[20] Goleman, D. (2013). Focus: The hidden driver of excellence. New York, NY: HarperCollins. Meadows, D. H. (2008). Thinking in systems: A primer. (D. Wright, Ed.). White River Junction, VT: Chelsea Green Publishing. Scharmer, O., & Kaufer, K. (2013). Leading from the emerging future from ego-system to eco-system economies. San Francisco, CA: Berrett-Koehler Publishers, Inc. Senge, P. M., Smith, B., Kruschwitz, N., Laur, J., & Schley, S. (2010). The necessary revolution: How individuals and organizations are working together to create a sustainable world. New York: Broadway Books.

[21] Capra, F. (1997). The web of life: A new scientific understanding of living systems. New York: Anchor, pg. 30.

[22] Morin, E. (2008). On complexity. Cresskill, NJ: Hampton Press, p. 84.

[23] http://www.awakin.org/read/view.php?tid=548

[24] Bennis, W. (2009). On becoming a leader (4th ed.). Philadelpha, PA: Basic Books, p. xxxvii.

Multimag Comments

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9 Comments

  1. Auky
    Reply February 05, 06:29 #1 Auky

    So many beautiful themes woven together here! Thank you for sharing of your bright soul, and sharing Big Life with all of us. I remember when you first experienced it and how deeply it impacted you then, I could feel your expansion.
    Cool to see it integrated into systems theory and Dynamic Peace.

    • Lisa Capa
      Reply February 05, 06:40 Lisa Capa Author

      Thank you, Auky, for your comment. We are all Big Life!

  2. Steven
    Reply February 05, 16:41 #2 Steven

    The planet has been waiting a long time for us to grow into this sense of the “unified (and unifying) field” that the visionaries of Dynamic Peace (among others) are holding. Thank you for your beautiful articulation of your own experience and how it relates to this larger unfolding of which you — and all of us awakening spirits — are the stewards. Truly inspiring.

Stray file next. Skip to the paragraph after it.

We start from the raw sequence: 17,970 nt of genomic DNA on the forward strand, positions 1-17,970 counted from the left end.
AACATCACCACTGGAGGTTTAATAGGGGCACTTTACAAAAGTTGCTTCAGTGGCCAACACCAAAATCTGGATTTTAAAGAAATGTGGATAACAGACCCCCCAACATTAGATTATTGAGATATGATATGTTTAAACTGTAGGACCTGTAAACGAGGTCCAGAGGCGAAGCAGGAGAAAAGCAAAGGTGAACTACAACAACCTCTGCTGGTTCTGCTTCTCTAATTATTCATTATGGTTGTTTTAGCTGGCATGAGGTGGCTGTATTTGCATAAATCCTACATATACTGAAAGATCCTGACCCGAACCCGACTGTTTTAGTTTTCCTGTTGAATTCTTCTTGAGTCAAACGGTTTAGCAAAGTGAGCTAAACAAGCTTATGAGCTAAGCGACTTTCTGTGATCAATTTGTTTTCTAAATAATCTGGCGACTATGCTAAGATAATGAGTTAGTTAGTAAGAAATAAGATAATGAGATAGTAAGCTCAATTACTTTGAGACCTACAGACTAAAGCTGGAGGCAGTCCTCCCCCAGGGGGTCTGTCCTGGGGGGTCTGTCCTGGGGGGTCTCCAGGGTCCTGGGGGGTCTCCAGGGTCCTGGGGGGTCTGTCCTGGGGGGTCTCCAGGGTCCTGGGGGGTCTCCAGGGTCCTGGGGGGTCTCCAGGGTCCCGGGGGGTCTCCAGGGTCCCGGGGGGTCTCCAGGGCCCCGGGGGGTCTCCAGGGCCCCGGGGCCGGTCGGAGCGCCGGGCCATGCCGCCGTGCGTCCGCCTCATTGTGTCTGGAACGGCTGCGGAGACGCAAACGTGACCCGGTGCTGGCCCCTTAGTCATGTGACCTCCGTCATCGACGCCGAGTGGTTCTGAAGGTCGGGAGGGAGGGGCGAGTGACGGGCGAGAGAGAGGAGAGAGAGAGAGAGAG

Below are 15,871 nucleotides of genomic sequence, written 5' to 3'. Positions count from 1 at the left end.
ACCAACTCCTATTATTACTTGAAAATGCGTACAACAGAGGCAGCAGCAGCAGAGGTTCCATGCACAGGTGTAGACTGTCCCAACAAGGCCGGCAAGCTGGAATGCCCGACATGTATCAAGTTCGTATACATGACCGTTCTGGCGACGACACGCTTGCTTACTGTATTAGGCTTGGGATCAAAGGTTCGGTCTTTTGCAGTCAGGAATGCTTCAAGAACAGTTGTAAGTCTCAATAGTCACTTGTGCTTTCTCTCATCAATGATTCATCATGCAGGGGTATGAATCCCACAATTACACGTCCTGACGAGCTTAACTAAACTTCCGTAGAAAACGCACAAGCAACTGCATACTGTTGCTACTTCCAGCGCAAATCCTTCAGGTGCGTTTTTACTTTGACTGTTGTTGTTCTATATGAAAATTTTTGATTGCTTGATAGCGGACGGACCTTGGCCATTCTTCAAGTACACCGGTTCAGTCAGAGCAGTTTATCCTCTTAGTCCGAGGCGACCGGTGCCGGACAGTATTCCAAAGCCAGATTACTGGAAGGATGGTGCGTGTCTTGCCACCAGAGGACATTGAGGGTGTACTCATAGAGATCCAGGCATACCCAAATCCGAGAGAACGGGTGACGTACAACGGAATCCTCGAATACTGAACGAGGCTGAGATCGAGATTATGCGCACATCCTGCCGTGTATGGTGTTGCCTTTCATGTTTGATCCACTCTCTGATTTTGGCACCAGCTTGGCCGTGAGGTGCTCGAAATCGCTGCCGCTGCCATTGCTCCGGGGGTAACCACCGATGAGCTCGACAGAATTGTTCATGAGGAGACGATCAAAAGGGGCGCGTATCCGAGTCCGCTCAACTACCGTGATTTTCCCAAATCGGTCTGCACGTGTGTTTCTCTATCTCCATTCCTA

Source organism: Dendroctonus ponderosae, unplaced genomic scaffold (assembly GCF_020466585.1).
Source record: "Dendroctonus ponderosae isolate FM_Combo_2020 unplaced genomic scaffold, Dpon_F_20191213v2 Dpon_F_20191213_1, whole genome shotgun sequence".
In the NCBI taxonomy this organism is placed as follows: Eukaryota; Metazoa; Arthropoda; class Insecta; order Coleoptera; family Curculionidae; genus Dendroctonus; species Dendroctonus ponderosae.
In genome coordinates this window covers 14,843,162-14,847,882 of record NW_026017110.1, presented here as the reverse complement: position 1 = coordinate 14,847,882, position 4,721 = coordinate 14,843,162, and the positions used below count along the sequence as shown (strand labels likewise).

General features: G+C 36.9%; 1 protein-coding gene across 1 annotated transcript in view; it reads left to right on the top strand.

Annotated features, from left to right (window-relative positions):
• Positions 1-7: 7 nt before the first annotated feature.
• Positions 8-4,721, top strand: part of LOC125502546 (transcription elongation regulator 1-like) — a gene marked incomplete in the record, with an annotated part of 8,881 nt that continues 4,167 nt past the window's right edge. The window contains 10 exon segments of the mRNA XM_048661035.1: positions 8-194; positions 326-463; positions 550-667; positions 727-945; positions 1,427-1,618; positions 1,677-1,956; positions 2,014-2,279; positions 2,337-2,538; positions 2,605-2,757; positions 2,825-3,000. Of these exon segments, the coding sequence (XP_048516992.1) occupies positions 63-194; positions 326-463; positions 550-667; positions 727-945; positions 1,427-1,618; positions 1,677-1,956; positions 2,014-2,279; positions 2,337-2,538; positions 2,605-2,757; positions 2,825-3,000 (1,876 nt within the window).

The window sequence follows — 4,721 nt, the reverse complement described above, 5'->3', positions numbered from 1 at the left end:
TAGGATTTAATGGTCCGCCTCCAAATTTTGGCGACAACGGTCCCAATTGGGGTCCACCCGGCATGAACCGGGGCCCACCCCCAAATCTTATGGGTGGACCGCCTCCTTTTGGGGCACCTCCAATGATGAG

• Lisa Capa
      Reply February 05, 17:20 Lisa Capa Author

      Thank you, Steven. I’m currently working on a blog post on the field of Dynamic Peace. I’m inspired every time I have a gathering with the Dynamic Peace learning community. The people involved are so intentional in accessing/inviting in and nurturing the field. I’m inspired by what I’m finding as relevant literature by visionaries such as Larry Dossey, Ervin Laszlo, William Roll, the Iroquois people, and Rupert Sheldrake. “Fields” of support are available for anyone who mindfully connects with them.

  3. Pauline
    Reply February 07, 00:30 #3 Pauline

    A very rich expression of the paradigm shift that is wanting…and starting…to happen on our planet. Thank you for your leadership in this space, Lisa, and for sharing it with so many others through your vibrant motion.

    • Lisa Capa
      Reply February 07, 01:34 Lisa Capa Author

      You are welcome, Pauline! And thank you for your comment 🙂 The people in Dynamic Peace learning community are all leaders, and they inspire me, and each other, to keep stepping towards our shared vision.

  4. Mary
    Reply February 07, 22:54 #4 Mary

    I love the way you describe your personal Big Life experience and how it led to such a profound transformation of your worldview, your work life, your inner life, and every facet of your daily life. Thank you for beginning with this story, despite your trepidation, as it brings to life the shared vision of Dynamic Peace your learning community is creating.

    • Lisa Capa
      Reply February 08, 00:23 Lisa Capa Author

      Thank you, Mary, for your words. I think everyone experiences Big Life in some form or another. Probably people have different names for it. In any case, it is a life changing and inspiring experience.